How I’m Preparing to Become a Digital Nomad

 I decided almost a year ago that I was going to finally start traveling abroad with no rigid end date. It’s something I’ve dreamed of doing since middle school and has only grown since I developed my passions for culinary arts and photography, but I never seriously considered it because I’d convinced myself I needed to have a stable job at a physical location to be successful (which, clearly, is not true in the slightest).

Last year, two of my friends took the leap and went fully remote, traveling around to different countries each month, and I immediately changed any plans I’d had for myself to follow in their footsteps. It was like all my discomfort and unhappiness with my current lifestyle had bubbled over to the point of explosion, and my excitement and jealousy toward their new journey was the final push I needed–so I finally recruited a travel partner and got to planning.

We’ve been preparing our itinerary for about a year now, and there have been lots of new obstacles to overcome, possibilities to consider, and advice from people in this community to sift through. All in all, there have been a number of things that have helped me immensely with not only my actual planning but my nerves about traveling abroad for the first time as well. I always like to be over-prepared even when I try to be spontaneous, and I’ve been able to find a good balance by doing the following.

1. Having reliable remote income (multiple streams, or substantial savings).

This seems obvious, but I think it can be something that people overlook in the excitement of travel planning. Freelancing can be extremely lucrative and flexible, but it’s also incredibly unpredictable. Take for example my intended career path a year ago: teaching English as a foreign language online. I got myself TEFL certified and planned on joining the huge community of online teachers traveling the world, all mainly teaching through prominent Internet platforms based out of China.

Then last summer, pretty much overnight, the entire Chinese-based online TEFL community dissolved due to new restrictions implemented by the country. Platforms shut down, teachers’ entire workloads for months out disappeared. Hundreds and hundreds of people whose footsteps I was planning to follow in (including my personal friends, who had literally just left for Greece that day) lost their jobs, their daily routines, and their entire income in the blink of an eye.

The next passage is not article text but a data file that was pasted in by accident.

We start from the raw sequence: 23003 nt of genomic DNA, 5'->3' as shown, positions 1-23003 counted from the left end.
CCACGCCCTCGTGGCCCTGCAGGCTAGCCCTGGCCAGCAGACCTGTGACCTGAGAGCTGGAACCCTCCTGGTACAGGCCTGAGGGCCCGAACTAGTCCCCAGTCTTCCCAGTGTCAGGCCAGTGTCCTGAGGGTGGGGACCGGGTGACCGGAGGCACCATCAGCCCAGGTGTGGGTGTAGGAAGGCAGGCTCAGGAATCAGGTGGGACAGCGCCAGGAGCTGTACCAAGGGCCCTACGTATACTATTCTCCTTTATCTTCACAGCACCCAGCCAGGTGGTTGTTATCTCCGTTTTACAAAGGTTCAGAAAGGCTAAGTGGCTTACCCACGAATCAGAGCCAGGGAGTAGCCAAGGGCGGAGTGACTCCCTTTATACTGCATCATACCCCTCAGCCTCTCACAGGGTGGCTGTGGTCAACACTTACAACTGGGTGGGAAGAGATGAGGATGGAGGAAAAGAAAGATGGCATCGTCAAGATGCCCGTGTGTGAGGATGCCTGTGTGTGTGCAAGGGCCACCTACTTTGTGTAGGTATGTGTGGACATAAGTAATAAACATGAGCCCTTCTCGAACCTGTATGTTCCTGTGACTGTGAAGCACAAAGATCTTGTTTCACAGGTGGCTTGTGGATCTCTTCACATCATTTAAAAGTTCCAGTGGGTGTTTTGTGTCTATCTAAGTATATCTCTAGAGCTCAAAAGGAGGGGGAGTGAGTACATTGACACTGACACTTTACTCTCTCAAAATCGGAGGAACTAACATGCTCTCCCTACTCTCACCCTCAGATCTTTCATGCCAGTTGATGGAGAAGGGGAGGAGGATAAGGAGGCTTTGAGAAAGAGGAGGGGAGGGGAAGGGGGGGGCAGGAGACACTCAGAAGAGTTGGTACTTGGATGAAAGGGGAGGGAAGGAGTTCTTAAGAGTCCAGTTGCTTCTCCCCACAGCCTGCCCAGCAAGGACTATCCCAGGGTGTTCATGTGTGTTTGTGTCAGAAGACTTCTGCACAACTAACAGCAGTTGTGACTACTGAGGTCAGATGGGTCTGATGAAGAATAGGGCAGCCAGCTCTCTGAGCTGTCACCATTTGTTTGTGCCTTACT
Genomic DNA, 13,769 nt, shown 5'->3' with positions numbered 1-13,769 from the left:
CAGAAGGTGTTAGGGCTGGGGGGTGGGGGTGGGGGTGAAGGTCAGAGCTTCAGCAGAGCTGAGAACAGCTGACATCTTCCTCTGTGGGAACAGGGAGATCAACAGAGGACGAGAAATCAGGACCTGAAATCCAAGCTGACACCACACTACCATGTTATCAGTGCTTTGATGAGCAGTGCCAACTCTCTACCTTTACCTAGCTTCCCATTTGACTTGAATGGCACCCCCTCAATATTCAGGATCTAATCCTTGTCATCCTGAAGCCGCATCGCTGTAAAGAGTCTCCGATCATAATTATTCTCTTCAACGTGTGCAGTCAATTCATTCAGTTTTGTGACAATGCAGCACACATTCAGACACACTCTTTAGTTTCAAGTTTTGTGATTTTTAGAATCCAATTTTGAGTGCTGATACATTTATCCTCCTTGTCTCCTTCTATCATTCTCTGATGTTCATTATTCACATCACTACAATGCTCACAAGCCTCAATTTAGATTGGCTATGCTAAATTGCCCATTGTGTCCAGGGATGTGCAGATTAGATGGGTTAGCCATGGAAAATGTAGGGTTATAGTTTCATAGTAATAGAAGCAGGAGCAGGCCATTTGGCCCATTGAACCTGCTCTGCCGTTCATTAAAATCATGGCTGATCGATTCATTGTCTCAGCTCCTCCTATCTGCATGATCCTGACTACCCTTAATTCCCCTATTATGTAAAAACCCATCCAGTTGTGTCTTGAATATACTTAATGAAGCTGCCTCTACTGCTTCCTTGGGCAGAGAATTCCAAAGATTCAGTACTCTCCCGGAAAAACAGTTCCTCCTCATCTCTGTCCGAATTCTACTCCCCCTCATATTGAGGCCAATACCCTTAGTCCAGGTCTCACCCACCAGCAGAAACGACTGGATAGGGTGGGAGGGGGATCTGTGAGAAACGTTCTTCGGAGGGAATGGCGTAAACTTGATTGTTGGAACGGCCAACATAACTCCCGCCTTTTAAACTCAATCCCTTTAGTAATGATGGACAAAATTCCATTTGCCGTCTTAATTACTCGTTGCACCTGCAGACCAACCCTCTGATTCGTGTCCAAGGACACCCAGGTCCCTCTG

When I say reliable income, that can still mean freelancing–but if you don’t have enough savings to cover your travel or to help you in a pinch, I think it’s incredibly important to have more than one stream of income if you’re working fully remotely while traveling. Personally, I’ll have a contracted remote job for the majority of my travels, plus any freelancing I do on the side for extra cash. That way, if the worst-case scenario happens (like it did just last year for a huge community of digital nomads), we aren’t left scrambling in a foreign country or forced to cut our travels short.

2. Making ALL the spreadsheets.

Spreadsheets have become my saving grace and my one true love this past year. They make literally everything so much easier to organize and understand when you’re planning out all aspects of your travel process and itineraries. Seriously, I have a separate Google Sheet for all of the above:

  • Potential countries to travel to
  • An overall travel timeline by country/month
  • Overall finances broken down into like 12 categories
  • Weather patterns by month for all potential countries
  • Average public transportation costs by country and city
  • A “Before Leaving” checklist (bank info, medical info, visa info, etc.)
  • Packing lists, luggage, equipment, etc.
  • A monthly overview of each country, flight info, Airbnb info, excursions, etc.

…and that’s not even all of them. But you get the point–organizing everything to death can be time-consuming, but in the long run, it’s SO helpful to see everything laid out as plain as can be. Every detail, every note, every helpful tip will make traveling so much easier for you thank you think.

3. Booking as much as we can ahead of time.

This one really helped more than I thought it would. I knew I wanted to have at least our first destination booked a while in advance, but I figured once we started traveling, we’d just decide where we wanted to go next and book Airbnbs and flights a few weeks out. We’ll be traveling from June-December at first, and we already have almost everything booked for our first 3 months. Airbnbs, flights, train tickets, hotels, some events/activities; not only does it take the stress out of the actual travel we’ll be doing, but we’re paying for it all now while we’re still at home, which means we won’t have to worry about spending those large sums while we’re abroad.

4. Being open to new paths.

The biggest thing I’ve noticed that’s helped me during this planning process is just staying open to new things. Being able to branch out of my comfort zone and plan all of this traveling is huge for me in general, but for anyone in the digital nomad space: things aren’t always going to play out how you think they will, even during the planning process. Like I said, we haven’t even begun traveling yet and we’ve already hit some bumps in the road. Having a plan gives you a solid foundation, but being able to go with the flow when needed is so important for smooth traveling and planning alike.

Again, I’m super new to this. Like, I didn’t even have a passport until two months ago. I’m taking it all day by day, but I’m excited to immerse myself in this new community and see all it has to offer me. I’m also excited to share more here and on my rebranded blog when it launches, which I’ll link to my profile here when the time comes. If you like food and travel, keep your eye out for it!

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